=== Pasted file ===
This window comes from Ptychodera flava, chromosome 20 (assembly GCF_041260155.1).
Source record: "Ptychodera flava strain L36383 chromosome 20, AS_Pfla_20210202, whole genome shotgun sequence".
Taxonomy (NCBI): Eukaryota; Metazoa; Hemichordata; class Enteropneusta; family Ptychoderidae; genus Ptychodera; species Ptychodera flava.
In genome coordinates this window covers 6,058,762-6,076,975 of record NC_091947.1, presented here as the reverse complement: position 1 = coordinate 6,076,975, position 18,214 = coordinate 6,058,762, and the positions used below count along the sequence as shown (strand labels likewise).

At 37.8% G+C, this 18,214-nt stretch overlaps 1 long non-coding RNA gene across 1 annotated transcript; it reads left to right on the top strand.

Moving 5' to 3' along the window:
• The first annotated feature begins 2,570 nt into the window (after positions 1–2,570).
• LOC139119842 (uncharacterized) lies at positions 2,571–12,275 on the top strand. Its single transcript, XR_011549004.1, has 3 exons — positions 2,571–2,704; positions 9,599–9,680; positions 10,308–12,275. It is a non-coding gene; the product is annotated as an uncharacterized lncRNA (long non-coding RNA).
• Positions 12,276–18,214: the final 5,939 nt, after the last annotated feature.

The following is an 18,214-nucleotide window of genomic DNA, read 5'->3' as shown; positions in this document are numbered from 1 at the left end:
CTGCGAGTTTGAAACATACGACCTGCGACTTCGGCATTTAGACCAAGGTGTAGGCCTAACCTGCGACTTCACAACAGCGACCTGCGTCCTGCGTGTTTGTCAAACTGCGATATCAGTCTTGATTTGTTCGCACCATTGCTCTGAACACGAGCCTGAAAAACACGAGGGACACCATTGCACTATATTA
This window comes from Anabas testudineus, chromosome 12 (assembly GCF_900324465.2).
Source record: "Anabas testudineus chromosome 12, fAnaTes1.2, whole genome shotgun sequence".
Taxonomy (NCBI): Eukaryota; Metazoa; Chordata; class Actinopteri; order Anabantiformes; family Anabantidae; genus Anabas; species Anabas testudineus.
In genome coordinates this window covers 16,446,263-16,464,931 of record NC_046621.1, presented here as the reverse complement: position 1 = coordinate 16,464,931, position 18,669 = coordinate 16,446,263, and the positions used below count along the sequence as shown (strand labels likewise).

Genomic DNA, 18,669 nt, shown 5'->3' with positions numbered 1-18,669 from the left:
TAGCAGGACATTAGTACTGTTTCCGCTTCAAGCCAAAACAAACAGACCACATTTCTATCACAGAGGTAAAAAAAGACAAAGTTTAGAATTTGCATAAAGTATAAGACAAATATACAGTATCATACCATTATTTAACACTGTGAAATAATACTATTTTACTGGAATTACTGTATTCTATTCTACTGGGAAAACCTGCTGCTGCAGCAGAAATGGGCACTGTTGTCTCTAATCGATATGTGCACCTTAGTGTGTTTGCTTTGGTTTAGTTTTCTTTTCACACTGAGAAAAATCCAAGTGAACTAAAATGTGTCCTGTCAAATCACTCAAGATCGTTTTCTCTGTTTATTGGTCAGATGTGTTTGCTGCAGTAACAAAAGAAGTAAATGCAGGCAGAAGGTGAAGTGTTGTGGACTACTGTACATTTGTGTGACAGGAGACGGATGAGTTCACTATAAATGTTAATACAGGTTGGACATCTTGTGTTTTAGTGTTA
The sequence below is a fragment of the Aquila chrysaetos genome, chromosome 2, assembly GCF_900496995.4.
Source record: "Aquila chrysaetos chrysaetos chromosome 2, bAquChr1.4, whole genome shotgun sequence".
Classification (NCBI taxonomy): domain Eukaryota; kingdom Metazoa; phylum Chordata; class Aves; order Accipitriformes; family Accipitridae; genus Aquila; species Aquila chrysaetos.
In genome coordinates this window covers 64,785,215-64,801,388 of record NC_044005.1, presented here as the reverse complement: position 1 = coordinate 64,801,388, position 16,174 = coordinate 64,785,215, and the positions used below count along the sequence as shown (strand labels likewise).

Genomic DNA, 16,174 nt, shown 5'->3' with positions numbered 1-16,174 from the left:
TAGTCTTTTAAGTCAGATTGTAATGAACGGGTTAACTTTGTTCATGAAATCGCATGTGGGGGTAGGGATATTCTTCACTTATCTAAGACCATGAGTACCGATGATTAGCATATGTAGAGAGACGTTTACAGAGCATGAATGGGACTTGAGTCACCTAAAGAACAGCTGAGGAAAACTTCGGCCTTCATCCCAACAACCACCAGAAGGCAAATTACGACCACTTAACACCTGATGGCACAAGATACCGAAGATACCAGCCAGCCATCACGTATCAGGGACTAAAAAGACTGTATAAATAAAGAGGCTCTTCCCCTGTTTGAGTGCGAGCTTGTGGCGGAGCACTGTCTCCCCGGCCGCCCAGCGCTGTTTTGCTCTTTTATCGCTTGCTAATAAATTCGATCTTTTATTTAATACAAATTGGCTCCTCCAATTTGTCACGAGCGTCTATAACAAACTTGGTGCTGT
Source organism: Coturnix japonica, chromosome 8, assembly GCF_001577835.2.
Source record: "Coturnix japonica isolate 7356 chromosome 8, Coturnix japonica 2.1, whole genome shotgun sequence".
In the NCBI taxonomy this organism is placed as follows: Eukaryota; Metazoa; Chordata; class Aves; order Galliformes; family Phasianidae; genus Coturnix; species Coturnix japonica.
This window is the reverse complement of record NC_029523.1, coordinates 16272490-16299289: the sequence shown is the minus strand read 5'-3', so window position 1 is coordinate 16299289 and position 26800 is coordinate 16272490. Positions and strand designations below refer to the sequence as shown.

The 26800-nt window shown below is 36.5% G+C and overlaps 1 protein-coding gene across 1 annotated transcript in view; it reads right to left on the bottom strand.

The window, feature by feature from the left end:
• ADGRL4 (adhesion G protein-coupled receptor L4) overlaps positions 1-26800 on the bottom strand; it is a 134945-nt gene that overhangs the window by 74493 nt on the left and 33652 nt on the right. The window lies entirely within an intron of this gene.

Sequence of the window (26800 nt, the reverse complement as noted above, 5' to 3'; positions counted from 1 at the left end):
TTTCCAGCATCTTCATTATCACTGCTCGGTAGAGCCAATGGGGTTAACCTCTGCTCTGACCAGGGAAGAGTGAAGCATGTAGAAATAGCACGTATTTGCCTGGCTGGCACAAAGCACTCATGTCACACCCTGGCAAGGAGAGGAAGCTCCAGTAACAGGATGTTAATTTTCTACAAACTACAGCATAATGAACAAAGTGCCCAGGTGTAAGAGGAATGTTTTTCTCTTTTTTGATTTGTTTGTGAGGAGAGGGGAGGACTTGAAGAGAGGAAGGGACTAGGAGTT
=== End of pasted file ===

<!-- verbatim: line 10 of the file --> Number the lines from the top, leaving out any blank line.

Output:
The following is an 18,214-nucleotide window of genomic DNA, read 5'->3' as shown; positions in this document are numbered from 1 at the left end: